Same CMYK-color yields 3 different results

New Here ,
Feb 28, 2022 Feb 28, 2022

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I'm trying to re-create a certain green color used in a company profile, but it seems no matter what I do I never truely get it. The color is CMYK 100 / 0 / 100 / 0 (#00b000).

 

I have attached a screenshot (URL here: https://prnt.sc/OoILF10zZNJD) that shows the following: mail-icon in the background (the "correct" green I want), the word "test" above which is slightly off, coming from a different .PSD-project and "sale" which is just a direct screenshot on top, taken from an inDesign-project, which is completely off.

I realize this most likely has to do with certain color-settings/profiles, but it seems no matter how much I try to mix-and-match, I never get the color right. On top of that, the color tends to go "off" when I export the image.


Any suggestions on what to try?

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Adobe Community Professional ,
Feb 28, 2022 Feb 28, 2022

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What is the Lab colour of the CMYK file with 100c0m100y0k when evaluated with the appropriate CMYK ICC profile assigned to it?

 

This is the target colour.

 

Whether you are matching in RGB or CMYK, the Lab colour numbers will need to closely match the target colours.

 

The Info panel can be set to show RGB/CMYK/Lab colour numbers, which will all depend on the assigned ICC profile or the Colour Settings ICC profiles for untagged files without an embedded ICC profile.

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New Here ,
Mar 01, 2022 Mar 01, 2022

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I have attached a screenshot of the colors of the mail-icon PSD-file (the green what I want). I use eyedropper-tool to get the color. When I click "Color Libraries" it says PANTONE+ Solid Coated.

 

I also attached what info-panel is showing and the color settings.

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Adobe Community Professional ,
Feb 28, 2022 Feb 28, 2022

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That color, as it appears in your attached file, is way out of gamut in any CMYK profile. It cannot be reproduced by an offset print process - unless you use special spot inks.

 

100-0-100-0 is what it is. That's the limit of what CMYK process inks can reproduce, in that particular CMYK color space.

 

EDIT: oh, get it. It's coming from CMYK and going out as RGB. In that case it's missing color profiles.

 

Lab numbers is a reference if you have that, but as long as you always honor color profiles and make sure they're embedded and correct, color will match.

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New Here ,
Mar 01, 2022 Mar 01, 2022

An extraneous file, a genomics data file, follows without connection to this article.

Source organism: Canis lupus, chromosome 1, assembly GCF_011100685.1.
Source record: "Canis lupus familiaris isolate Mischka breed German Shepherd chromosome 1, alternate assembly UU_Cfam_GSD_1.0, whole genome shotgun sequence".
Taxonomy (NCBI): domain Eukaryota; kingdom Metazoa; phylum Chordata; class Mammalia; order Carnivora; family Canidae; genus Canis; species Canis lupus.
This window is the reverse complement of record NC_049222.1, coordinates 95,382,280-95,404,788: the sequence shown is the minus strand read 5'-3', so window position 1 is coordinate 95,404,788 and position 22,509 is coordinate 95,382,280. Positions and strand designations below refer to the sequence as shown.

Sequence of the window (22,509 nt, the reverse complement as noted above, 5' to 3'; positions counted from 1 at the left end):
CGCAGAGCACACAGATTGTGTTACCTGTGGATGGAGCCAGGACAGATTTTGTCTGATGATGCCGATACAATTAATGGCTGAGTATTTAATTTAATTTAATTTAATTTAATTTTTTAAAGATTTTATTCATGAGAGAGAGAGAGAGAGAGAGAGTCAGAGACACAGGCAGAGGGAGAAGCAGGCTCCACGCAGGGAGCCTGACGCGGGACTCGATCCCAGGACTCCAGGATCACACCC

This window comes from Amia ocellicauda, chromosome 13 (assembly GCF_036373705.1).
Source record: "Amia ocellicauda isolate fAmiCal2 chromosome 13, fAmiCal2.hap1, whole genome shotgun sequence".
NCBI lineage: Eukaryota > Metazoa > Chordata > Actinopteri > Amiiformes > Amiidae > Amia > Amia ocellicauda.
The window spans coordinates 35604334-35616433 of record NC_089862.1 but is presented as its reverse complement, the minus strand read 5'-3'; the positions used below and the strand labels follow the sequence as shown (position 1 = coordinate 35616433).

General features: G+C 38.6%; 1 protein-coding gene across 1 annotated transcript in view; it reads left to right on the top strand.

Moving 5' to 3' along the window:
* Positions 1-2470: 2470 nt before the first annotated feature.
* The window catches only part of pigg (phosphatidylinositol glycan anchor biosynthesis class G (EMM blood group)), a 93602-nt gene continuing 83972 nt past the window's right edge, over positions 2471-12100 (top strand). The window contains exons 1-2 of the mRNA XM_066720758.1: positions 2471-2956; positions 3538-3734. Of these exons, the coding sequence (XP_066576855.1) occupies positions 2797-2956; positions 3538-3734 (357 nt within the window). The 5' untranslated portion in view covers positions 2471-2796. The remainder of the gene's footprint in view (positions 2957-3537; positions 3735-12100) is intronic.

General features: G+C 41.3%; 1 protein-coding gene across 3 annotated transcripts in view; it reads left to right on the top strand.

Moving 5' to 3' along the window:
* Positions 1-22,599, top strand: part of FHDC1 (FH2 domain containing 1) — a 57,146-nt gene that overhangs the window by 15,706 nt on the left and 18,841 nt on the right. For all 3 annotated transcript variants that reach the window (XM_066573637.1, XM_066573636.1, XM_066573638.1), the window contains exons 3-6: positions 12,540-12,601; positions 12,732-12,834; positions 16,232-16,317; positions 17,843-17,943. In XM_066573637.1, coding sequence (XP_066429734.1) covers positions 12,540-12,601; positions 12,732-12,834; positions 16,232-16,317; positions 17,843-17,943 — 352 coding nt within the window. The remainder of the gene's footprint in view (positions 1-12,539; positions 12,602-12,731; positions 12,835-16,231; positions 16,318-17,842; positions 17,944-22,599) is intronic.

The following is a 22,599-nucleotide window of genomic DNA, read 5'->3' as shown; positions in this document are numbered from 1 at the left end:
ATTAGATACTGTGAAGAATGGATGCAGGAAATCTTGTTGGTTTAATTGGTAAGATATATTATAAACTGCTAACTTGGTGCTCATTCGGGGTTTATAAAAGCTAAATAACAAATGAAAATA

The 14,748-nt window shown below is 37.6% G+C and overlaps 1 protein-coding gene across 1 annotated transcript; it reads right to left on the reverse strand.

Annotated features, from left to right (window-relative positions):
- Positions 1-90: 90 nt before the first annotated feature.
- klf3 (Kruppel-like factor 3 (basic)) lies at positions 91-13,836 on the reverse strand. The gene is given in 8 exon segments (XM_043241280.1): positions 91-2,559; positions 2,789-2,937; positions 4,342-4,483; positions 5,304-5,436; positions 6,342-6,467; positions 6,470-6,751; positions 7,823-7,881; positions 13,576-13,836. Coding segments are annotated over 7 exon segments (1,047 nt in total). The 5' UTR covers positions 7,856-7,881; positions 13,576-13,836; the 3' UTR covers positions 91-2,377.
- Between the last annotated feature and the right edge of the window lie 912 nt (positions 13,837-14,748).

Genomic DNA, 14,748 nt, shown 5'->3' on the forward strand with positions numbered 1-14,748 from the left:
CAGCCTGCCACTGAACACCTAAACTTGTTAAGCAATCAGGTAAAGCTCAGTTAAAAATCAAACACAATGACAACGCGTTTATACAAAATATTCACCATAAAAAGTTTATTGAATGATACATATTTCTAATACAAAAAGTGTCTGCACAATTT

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How do I make sure of this? I tried making a PSD-file with exact same color profiles/settings and when I then drag some text into the original PSD-file, it's still off. I have attached a bunch of screenshots in my above reply to Stephen_A_Marsh. Can those be of any help to what the problem is?

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Adobe Community Professional ,
Mar 01, 2022 Mar 01, 2022

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First of all you need to identify all color profiles involved. If it's embedded you're fine, then that's it, but if a profile is not embedded (the file is untagged), you have to make an educated guess. Then you can assign that profile. But there has to be a profile to define the numbers as actual colors.

 

An embedded profile follows the file wherever it travels, and will always override your color settings. This is important.

 

Start with the original CMYK file. Is there an embedded CMYK profile? If not, you need to make a decision. When converting, you need to have something to convert from, and something to convert to.

 

"CMYK" and "RGB" don't really exist. They are just generic "umbrella" color models. What you need to know is the specific icc profile: sRGB, Adobe RGB, ISO Coated 300% (ECI), US Web Coated (SWOP), etc. There will be Photoshop defaults just because there has to be something there, but you can't rely on that.

 

But let's say you have a CMYK profile. Then you need to decide which RGB profile to use in the target document. Here, the safe choice is sRGB, not because it gives any guarantees, but because it's usually regarded as the least common denominator.

 

Here you may have a problem to begin with, because I see you have Adobe RGB as your working RGB. Now, if you get RGB files that don't have an embedded profile, that's the color space Photoshop will assume, and that's how it will display. And that will be wrong if the file was originally created in sRGB!